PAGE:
2. We don't want to eat genetically modified foods. Some organic foods have even been found to have GMO ingrediants.  They haven't undergone adequate safety testing. The same people who passed laws allowing genetically modified foods work for Monsanto, and the whole system for regulating these plants is corrupt to the core. Peru recently put a 10 year ban on the sale of genetically modified foods, and, unlike the Americas, European GMO's must be labelled "genetically modified" so that consumers can make informed decisions. They also recently... uhm? Created? Cows that produce human breastmilk. This genetically modified.. disaster is supposed to be fed to infants.
More info on GMOs.
3. We use what we don't eat for our vermicompost. Nothing is ever wasted.

4. It's much healthier. One French study analyzed twelve foods, and concluded that organic is ahead in terms of both nutritional quality and micronutrients. In organic food one finds more micronutrients essential for good health: vitamins A, C, E, vitamins of the B group, and other elements such as zinc and minerals such as calcium. These findings, coupled with health concerns linked to pesticides, antibiotics, nitrates and additives occurring in non-organic foods, suggests increased government support for organic production could have significant health benefits in addition to the environmental benefits already proven.

5. We don't want to support Monsanto. This is the company who produces the e coli-poop marketed under the name "aspartame" and is the leading producer of herbicides, pesticides, and genetically modified foods. They also produced the banned PCB and Agent Orange (used in the vietnam war and laced with highly carcinogenic dioxin. They were the first to patent a living organism (genetically modified seeds) and have sued a number of Canadian and American farmers for patent infringement when seed or pesticide is blown with the wind from neighbors crops and tested as Monsanto seed. The farmers usually couldn't afford to pay legal fees, and end up losing everything. Damned if they do, damned if they don't. Just google Monsanto, and you'll find tons of information.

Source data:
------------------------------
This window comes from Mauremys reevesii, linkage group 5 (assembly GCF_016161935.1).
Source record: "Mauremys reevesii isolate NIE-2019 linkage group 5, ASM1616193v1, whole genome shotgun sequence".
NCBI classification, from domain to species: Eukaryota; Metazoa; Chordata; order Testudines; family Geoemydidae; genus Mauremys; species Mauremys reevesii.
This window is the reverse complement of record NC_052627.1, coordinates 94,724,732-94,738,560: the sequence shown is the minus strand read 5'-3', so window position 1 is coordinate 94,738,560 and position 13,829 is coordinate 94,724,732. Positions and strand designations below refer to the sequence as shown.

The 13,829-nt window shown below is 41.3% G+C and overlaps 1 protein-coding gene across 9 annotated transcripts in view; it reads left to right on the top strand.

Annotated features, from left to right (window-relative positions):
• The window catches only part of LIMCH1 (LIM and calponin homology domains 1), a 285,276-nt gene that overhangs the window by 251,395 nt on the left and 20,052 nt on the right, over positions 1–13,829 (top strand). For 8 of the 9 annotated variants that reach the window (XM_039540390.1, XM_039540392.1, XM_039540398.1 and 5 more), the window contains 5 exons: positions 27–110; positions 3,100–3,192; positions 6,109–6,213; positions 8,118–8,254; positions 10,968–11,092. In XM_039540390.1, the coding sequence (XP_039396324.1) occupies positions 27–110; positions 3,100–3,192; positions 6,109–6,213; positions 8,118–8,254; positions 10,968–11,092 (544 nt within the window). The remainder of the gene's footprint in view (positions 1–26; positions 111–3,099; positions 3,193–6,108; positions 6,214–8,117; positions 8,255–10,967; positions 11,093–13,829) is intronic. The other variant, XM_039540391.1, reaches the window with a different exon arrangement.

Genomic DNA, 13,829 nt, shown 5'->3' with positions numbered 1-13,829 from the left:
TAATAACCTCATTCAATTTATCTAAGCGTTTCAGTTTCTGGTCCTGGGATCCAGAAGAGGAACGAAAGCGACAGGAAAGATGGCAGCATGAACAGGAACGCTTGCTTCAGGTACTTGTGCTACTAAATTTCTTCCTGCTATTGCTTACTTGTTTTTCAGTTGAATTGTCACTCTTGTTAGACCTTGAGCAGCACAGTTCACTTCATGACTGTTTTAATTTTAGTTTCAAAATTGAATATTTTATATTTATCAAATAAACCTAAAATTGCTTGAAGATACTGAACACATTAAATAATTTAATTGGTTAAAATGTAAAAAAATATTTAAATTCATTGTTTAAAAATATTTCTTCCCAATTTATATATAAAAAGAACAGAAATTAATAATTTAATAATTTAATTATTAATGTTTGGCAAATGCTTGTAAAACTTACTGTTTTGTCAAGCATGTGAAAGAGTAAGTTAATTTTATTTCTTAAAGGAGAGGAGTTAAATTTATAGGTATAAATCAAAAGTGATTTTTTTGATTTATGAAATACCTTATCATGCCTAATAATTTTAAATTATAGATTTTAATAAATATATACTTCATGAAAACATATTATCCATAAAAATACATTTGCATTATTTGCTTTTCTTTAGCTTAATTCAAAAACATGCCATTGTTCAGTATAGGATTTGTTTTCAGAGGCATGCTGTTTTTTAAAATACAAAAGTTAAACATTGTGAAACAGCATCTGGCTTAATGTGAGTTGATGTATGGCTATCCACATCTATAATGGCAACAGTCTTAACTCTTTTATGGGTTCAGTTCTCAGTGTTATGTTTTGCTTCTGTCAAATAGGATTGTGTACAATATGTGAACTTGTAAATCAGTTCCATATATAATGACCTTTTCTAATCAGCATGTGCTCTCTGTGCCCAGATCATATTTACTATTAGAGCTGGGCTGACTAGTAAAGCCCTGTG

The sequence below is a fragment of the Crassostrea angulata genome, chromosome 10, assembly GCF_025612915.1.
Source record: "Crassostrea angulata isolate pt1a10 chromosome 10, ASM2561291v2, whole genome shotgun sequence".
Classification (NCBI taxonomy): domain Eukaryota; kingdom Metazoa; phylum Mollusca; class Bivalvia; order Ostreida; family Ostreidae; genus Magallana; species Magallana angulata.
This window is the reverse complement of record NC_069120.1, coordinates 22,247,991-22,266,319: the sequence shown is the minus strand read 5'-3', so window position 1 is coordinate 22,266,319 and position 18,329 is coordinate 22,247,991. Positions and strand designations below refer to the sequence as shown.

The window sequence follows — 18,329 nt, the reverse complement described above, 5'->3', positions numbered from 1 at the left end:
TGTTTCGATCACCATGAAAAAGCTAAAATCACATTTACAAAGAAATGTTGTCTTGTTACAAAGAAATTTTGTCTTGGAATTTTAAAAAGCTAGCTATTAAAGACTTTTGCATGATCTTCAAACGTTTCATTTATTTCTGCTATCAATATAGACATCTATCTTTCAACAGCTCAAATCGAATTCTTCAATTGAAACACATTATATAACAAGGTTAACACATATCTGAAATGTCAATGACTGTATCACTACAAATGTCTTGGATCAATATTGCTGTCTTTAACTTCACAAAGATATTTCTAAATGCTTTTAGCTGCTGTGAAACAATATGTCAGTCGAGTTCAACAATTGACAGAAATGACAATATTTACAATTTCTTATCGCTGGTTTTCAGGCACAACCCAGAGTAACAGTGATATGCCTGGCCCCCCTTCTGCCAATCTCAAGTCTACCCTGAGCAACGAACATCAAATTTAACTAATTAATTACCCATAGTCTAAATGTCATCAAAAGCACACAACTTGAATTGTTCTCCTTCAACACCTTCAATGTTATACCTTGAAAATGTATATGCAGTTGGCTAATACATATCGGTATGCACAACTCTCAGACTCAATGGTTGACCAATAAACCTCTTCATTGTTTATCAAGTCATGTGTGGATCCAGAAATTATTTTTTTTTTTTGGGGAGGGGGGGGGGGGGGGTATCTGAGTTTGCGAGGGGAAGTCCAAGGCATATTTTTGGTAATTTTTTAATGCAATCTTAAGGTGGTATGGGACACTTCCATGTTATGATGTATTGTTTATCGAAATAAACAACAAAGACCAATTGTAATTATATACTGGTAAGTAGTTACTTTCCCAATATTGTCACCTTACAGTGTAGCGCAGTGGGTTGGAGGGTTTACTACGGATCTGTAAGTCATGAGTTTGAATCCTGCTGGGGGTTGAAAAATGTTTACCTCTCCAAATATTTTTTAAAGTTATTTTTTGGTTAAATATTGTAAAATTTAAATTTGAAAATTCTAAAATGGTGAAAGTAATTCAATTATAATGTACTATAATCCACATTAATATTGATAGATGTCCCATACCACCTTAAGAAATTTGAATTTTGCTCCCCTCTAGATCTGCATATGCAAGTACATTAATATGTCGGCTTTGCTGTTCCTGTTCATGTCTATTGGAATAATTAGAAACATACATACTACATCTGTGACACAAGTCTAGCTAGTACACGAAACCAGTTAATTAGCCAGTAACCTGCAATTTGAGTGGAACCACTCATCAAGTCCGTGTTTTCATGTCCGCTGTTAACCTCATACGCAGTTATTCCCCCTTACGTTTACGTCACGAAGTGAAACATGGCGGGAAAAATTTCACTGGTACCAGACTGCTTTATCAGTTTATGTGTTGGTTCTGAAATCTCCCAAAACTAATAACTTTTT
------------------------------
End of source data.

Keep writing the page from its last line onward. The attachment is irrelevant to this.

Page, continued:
6.  We don't currently have enough space to plant enough vegetables feed our family throughout the year. This is actually the main reason I'm going back to school right now. I want to be able to provide for my family as best I can. With my own animals, and food that I worked hard for.

Saturday, June 25, 2011

a blog!

Hey all;
Sorry for my absence. My closest aunt may pass away, and it's left me a tad shaken. I've been pumping much of my energy into experiencing as much of life as possible and jogging, gardening, and stopping to smell every flower I come across. I really have to come to terms with death. It just jolts me like nothing else. On the more positive spectrum of things, I bought a pound of worms about a month ago and I now have a vermicompost going! A vermicompost is basically an odourless way to compost indoors. It doesn't smell, or take much effort, or space. It's also pretty facinating, and not nearly as intimidating as I'd anticipated. I was terrified at the thought of being in charge of a few thousand lives but my worms are doing swell!. Here's a great resource if you're interested in learning more about vermicomposting.
Oh god, and a few days ago, I learned that some cheese has rennet in it. That's calf stomach lining, and gelatin (mushed up animal bones) is found in most yogurts. Not terribly vegetarian. I feel like such a hypocrite... but lesson learned. I'm now an obsessive label reader

anyways, I should sleep. You know what would liven this post up? kid spinning. For more pictures, click here!
ps; these aren't my little ones.